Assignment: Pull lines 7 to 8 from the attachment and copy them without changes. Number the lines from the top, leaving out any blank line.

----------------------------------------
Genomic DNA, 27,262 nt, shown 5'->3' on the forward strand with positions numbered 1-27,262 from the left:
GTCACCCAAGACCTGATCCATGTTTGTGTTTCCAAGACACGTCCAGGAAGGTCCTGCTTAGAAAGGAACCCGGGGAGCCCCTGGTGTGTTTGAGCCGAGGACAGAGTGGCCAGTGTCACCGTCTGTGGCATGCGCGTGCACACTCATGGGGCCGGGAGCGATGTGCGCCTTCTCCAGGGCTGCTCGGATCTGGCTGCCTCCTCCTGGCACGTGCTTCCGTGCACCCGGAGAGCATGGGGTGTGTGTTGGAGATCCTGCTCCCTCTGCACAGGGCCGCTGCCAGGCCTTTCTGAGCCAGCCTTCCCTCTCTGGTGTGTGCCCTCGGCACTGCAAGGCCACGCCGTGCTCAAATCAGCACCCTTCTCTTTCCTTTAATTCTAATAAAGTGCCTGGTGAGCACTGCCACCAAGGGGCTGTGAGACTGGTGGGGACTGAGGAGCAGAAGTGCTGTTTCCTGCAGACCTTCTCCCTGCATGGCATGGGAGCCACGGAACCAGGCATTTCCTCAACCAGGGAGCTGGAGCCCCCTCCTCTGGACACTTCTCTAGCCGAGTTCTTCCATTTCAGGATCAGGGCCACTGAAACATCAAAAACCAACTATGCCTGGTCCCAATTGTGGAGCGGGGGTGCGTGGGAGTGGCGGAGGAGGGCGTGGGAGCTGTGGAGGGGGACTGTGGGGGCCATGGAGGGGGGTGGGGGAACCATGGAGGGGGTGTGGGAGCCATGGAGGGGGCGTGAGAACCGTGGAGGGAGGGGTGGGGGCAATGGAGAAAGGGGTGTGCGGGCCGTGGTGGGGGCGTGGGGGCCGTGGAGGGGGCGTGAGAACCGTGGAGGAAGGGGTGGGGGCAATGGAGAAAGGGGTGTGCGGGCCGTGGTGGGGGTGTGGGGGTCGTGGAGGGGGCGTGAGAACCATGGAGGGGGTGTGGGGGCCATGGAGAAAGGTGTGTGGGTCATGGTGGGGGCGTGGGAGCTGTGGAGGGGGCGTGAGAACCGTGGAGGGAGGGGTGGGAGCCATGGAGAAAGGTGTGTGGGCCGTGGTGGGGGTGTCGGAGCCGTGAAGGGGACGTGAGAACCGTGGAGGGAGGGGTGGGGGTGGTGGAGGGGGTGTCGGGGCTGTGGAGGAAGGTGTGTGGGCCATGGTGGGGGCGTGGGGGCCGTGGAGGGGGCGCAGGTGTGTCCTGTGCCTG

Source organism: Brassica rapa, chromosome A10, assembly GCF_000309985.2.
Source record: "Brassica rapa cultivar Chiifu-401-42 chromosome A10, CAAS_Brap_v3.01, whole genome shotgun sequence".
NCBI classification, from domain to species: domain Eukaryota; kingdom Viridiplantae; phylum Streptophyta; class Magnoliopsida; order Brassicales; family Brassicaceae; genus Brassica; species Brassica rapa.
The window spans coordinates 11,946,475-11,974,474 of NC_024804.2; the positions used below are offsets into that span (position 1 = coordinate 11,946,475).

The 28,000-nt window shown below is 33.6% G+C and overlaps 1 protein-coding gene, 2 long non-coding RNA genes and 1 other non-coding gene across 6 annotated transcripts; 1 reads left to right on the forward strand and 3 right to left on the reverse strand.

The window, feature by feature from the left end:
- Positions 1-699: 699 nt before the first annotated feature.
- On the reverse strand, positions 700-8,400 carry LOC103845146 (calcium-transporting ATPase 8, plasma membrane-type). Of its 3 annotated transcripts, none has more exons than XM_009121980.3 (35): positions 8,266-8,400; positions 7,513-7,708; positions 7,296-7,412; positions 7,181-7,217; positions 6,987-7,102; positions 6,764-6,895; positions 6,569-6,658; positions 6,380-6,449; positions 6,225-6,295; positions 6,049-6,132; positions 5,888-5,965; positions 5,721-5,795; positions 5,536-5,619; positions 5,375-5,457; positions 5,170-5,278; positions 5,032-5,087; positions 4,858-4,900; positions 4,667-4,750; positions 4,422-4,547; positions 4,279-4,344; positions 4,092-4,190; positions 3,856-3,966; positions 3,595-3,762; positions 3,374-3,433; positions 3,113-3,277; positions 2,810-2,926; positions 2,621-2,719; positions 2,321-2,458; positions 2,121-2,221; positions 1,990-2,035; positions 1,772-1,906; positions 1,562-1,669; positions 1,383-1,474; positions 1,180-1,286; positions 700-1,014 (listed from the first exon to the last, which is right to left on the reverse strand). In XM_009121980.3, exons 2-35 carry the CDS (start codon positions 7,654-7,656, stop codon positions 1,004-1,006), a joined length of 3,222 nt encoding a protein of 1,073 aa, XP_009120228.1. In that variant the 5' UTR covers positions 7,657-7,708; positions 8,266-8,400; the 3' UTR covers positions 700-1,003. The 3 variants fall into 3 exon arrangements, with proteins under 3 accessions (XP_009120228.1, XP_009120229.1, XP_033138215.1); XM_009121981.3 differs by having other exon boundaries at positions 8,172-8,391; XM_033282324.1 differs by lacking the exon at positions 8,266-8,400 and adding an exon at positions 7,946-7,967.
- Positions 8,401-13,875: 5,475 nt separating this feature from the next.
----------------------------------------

The 28,000-nt window shown below is 33.6% G+C and overlaps 1 protein-coding gene, 2 long non-coding RNA genes and 1 other non-coding gene across 6 annotated transcripts; 1 reads left to right on the forward strand and 3 right to left on the reverse strand.

The window, feature by feature from the left end: